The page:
A battle, maybe: for (material, Dunya) wealth, and for status. When not considering the Ākhirah: what do we only have left? The Dunya. Which, by itself: is like rotten meat for us. We don’t want it.
Except where there is Light, and Truth, Beauty and Goodness. We want the Goodness of this world, as well as the unlimited Good of the one that will follow it…
Currently making some Turkish delight (AKA Lokum,) this evening. For our CMC bake sale, which is tomorrow, In Shaa Allah.
Earlier, two of my housemates and I: went to the big Tesco here in Cambridge. I got some baking supplies, among a few other things.
To live… here, or there?
I’m currently living in a privately-rented house, with three other flatmates. I guess some of them, and I, differ in certain ways, in terms of lifestyle.
They’re good people, Maa Shaa Allah. And we’re also different.
The other day, they were talking about alcohol, and the types they’ve had/like to have, I guess.
I’ve only had… Ribena, mey. And some non-alcoholic beer, for example in the Hijāz. And at a steak/grill-house that is fairly local to us, back in East London…
I don’t say that with a ‘holier-than-thou‘ attitude, I hope. Just: I’ve grown up Muslim. Besides: one of my housemates openly says that (though she drinks. Albeit, not in the communal areas of our home,) it’s not even worth it. I’m not missing out.
In Shaa Allah: the most delicious of wine awaits us in Jannah. Vodka, champagne, and all the rest of it… Whatever you want, and more.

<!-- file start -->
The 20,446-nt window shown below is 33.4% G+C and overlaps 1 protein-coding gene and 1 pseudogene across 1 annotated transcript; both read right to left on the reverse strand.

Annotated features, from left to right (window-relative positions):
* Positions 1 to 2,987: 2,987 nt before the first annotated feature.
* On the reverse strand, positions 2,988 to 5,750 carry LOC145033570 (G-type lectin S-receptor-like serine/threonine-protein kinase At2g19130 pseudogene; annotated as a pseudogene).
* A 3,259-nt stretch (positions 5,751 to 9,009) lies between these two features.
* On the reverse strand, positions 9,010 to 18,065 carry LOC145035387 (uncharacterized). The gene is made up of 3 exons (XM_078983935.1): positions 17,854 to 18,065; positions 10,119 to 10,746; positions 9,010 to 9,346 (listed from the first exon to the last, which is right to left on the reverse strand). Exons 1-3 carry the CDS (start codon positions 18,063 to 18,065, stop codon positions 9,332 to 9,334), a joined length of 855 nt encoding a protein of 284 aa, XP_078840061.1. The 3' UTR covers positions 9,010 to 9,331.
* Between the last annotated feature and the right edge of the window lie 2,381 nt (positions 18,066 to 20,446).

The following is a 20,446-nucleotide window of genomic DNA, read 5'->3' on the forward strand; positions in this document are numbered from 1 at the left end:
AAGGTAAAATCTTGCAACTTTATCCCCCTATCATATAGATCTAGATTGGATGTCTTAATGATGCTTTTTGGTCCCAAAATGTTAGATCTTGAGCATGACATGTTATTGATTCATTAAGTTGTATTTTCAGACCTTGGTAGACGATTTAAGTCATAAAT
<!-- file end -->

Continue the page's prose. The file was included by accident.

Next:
“No one who commits Zina [sexual intercourse that isn’t between a married man and woman] is a believer at the moment when he is committing Zina, and no one who drinks wine is a believer at the moment when he is drinking it, and no thief is a believer at the moment when he is stealing, and no robber is a believer at the moment when he is robbing and the people are looking on.”
— Muhammad (S A W), (according to the collections Sahih Bukhāri and Sahih Muslim).
While at CMC: I spend a lot of time with and around fellow Muslims, AlHamduliLlah. And, in the evenings, generally: I go back to a house of people who are not Muslim. I wonder what’s best for me, although Allah already Knows.
I’m part of the real world. People who don’t share Islam with me are also part of the real world. And I do think that I have things to learn from people who are not Muslim. I’m also confident enough in my Deen, AlHamduliLlah, I think. There is a reason, and perhaps multiple, as to why I am currently living in that house [it was initially advertised to me as a home that would be shared with fellow Muslim women…].
Ihsān in everything we do.
Truth. Is a very heavy, important word.
It’s what modern academic institutions which have tried to detach themselves from the Truth are still seeking. It’s why their spires point upwards. We’re looking for Truth, looking up at the stars, at the skies. Seeking to be enlightened, seeking what is Higher, and more filled with Light, than just this Earthly abode by itself, as muddy and difficult as it can sometimes be.